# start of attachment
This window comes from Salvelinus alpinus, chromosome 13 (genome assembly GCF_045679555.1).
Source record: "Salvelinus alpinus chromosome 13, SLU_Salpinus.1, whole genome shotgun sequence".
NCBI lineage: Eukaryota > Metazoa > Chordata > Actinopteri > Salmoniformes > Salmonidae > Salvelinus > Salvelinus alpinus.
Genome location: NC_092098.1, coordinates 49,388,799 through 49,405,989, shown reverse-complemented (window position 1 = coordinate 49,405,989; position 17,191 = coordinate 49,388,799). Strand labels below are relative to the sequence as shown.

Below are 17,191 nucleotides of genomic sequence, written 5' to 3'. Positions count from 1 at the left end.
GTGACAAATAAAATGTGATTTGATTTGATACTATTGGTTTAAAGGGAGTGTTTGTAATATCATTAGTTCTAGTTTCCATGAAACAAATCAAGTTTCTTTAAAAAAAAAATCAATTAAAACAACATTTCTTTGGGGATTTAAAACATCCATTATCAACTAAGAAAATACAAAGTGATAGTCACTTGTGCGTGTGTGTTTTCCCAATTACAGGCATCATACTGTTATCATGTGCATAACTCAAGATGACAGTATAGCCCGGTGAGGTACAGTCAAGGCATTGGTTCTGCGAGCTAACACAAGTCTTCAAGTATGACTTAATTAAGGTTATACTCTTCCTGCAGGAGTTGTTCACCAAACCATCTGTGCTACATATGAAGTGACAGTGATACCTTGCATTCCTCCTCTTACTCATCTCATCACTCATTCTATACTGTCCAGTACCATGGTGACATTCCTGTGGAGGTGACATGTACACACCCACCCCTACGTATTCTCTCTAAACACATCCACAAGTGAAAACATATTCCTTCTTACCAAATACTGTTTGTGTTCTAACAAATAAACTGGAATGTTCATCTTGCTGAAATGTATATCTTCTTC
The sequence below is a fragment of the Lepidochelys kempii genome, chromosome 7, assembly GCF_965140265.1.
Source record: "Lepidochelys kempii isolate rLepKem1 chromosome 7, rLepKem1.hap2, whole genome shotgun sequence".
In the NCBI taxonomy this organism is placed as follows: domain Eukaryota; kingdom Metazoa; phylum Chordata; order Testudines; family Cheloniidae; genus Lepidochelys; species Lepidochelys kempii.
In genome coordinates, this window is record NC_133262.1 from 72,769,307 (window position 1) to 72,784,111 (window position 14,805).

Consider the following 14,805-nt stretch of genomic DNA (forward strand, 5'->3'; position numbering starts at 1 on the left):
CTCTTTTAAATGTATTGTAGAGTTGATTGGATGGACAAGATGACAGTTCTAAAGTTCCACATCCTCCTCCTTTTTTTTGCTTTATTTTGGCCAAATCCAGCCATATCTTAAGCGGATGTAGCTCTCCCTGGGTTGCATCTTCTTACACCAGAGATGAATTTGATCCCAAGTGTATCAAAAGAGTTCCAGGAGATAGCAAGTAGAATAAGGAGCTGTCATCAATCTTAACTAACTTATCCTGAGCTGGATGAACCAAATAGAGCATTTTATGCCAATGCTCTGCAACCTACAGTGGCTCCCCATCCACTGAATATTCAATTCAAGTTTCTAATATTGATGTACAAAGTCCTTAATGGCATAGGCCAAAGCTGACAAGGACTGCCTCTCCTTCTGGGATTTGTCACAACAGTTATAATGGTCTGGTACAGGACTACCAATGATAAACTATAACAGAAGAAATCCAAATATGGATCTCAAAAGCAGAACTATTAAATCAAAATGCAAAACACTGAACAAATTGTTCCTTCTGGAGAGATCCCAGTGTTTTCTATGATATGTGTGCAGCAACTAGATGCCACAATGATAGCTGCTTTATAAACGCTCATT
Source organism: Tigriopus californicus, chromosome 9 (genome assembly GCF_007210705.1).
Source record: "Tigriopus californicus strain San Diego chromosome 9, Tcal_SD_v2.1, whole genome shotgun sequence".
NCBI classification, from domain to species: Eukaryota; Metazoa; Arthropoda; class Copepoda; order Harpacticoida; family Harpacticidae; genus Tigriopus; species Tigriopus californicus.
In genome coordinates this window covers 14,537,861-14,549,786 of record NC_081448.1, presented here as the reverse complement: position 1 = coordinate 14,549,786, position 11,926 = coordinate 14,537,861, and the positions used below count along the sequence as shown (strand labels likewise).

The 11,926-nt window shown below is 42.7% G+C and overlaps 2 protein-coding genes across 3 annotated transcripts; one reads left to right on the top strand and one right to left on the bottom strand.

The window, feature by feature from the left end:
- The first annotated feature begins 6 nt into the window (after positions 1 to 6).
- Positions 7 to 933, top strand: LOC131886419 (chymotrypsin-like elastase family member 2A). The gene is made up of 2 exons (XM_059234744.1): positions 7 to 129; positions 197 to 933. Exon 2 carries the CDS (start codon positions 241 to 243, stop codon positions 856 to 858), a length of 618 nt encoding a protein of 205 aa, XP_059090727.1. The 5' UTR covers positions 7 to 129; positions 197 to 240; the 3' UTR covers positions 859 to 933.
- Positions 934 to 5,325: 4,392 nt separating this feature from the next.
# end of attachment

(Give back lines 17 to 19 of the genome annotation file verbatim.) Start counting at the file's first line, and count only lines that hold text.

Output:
The 11,926-nt window shown below is 42.7% G+C and overlaps 2 protein-coding genes across 3 annotated transcripts; one reads left to right on the top strand and one right to left on the bottom strand.

The window, feature by feature from the left end:
- The first annotated feature begins 6 nt into the window (after positions 1 to 6).